Chevy Bolt and Bolt EUV production halt extended to 2022

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GM has been having a fiendish time getting the Chevrolet Bolt and Bolt EV back in production. The automaker halted production lines in August at the Orion Assembly Plant while it dealt with rectifying the issue of battery fires caused by the packs supplied by LG Chem and LG Electronics. GM eventually recalled every Bolt, more than 140,000 units, at a cost of roughly $1.9 billion so it could install the re-engineered packs monitored by advanced diagnostic software. Orion lines restarted on November 1, but only for two weeks. Now, GM has confirmed to GM Authority that an intended production restart on December 6 won't happen. Instead, Bolts will be out of production "for the remainder of the 2021 calendar year."

LG Chem has been making the new, improved batteries since mid-September at two Michigan facilities, the first shipments to dealers happening in mid-October. The 65-kWh replacement units come with an eight-year, 100,000-mile warranty, and work on a revised chemistry that appears to have improved the hatchback's range.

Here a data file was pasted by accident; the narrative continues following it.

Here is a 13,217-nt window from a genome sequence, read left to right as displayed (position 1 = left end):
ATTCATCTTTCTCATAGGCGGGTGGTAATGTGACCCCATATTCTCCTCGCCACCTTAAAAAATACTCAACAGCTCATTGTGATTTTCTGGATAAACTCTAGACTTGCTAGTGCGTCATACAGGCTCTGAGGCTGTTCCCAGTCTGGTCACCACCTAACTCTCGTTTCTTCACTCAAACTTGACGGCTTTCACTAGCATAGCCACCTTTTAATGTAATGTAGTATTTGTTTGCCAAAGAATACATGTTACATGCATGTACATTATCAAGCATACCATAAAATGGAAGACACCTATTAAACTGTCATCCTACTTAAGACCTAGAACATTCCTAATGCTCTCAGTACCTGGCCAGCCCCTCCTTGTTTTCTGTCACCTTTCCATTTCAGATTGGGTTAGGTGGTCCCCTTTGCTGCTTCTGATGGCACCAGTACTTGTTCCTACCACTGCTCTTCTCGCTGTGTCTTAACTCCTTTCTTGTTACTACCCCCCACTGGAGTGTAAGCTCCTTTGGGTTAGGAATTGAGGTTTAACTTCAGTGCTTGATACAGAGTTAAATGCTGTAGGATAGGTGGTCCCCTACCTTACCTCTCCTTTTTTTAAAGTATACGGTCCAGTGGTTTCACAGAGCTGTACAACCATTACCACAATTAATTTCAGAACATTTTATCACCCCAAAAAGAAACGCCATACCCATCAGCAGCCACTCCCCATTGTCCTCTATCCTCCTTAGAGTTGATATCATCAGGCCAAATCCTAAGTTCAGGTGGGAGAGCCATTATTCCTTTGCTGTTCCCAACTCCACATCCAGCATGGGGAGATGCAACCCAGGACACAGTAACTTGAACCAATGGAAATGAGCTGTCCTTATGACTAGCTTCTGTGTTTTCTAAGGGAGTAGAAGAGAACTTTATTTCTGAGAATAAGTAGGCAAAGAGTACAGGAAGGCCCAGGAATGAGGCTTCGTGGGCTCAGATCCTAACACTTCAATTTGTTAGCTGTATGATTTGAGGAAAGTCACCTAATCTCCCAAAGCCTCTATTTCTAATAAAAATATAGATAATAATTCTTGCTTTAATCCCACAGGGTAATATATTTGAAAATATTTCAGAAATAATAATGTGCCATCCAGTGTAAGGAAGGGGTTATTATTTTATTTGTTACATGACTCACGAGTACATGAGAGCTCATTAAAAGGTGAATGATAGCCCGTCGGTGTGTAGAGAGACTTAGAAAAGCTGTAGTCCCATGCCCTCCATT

The GM spokesperson told GMA the company wants to focus on getting all batteries replaced. Dealers haven't been able to sell the Bolts on their lots, either, with those cars needing to be recertified by the mothership before finding new homes. Instead of giving even a tentative date for new Bolt production, the spokesperson said there would be an update at the beginning of next year. "We will continue to inform employees at the appropriate time of any additional production schedule adjustments in early 2022, as we continue to focus on battery module replacements."

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